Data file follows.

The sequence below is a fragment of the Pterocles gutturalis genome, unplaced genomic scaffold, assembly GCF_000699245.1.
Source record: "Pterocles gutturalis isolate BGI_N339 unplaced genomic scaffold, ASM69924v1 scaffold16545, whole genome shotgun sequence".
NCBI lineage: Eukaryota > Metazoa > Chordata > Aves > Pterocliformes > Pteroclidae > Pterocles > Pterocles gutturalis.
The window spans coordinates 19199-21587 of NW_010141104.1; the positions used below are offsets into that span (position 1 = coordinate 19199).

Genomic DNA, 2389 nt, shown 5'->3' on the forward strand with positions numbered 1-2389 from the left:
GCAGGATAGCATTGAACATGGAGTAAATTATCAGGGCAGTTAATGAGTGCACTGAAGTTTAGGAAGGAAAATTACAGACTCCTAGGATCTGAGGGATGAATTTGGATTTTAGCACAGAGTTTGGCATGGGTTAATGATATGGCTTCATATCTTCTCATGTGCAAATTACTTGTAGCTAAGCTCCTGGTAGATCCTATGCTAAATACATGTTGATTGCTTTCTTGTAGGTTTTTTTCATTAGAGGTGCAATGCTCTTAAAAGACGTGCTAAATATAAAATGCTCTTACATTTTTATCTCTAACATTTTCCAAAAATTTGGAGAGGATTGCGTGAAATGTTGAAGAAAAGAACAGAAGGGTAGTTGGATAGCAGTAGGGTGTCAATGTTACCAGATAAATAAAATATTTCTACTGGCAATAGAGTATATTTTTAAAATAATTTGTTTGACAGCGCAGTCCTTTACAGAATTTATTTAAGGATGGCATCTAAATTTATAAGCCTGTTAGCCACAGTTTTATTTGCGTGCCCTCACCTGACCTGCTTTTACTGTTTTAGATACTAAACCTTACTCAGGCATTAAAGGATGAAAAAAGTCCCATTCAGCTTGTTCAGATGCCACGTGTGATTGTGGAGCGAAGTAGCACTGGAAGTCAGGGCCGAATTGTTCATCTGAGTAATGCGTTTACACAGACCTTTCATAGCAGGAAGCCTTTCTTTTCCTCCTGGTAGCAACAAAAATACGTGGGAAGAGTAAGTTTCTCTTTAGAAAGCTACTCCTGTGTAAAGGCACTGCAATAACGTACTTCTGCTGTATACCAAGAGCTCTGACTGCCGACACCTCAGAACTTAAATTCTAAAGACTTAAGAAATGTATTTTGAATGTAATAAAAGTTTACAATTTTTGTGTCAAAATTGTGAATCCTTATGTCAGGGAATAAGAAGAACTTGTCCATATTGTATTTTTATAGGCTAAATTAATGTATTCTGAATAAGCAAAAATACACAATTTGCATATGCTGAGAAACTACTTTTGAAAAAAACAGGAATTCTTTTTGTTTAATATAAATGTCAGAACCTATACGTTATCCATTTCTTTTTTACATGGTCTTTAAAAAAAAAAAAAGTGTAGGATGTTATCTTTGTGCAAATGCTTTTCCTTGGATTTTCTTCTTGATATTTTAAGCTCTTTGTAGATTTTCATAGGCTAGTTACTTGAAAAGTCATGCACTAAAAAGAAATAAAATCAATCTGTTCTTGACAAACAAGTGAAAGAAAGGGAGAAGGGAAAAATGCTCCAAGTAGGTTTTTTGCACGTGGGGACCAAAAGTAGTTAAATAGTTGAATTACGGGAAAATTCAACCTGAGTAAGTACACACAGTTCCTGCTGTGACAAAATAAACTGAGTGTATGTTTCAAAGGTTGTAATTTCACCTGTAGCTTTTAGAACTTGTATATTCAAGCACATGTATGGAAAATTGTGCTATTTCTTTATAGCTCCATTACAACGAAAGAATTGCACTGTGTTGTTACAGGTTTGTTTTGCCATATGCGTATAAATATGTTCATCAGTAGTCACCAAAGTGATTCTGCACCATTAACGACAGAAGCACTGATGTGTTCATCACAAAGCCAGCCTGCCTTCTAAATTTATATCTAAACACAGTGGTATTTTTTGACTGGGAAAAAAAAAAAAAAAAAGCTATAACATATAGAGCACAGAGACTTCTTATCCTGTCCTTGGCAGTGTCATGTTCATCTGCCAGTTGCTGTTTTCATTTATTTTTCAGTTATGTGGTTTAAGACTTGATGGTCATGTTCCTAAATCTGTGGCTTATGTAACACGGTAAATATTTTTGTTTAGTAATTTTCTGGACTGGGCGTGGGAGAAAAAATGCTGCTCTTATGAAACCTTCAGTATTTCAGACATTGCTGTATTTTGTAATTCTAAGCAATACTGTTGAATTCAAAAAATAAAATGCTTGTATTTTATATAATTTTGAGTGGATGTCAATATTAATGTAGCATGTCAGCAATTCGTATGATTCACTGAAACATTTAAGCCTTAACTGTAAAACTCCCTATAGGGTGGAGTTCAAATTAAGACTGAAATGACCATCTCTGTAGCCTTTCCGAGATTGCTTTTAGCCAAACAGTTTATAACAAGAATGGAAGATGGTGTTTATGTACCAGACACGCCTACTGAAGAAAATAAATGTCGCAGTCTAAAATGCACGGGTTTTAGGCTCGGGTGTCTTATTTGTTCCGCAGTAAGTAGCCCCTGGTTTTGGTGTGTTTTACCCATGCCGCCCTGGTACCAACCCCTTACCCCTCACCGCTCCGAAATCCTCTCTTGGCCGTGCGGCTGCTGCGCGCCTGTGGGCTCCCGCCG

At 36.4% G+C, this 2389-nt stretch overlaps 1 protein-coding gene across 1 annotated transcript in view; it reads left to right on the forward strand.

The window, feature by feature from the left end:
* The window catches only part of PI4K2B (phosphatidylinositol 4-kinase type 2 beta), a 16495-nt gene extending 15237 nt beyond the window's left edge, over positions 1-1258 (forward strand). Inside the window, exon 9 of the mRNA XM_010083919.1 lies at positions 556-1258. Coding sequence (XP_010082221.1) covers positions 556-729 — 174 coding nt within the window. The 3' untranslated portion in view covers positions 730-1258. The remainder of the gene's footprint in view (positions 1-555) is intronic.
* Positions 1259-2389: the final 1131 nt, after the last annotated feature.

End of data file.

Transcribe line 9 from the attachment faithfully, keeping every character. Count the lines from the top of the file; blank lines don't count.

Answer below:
* The window catches only part of PI4K2B (phosphatidylinositol 4-kinase type 2 beta), a 16495-nt gene extending 15237 nt beyond the window's left edge, over positions 1-1258 (forward strand). Inside the window, exon 9 of the mRNA XM_010083919.1 lies at positions 556-1258. Coding sequence (XP_010082221.1) covers positions 556-729 — 174 coding nt within the window. The 3' untranslated portion in view covers positions 730-1258. The remainder of the gene's footprint in view (positions 1-555) is intronic.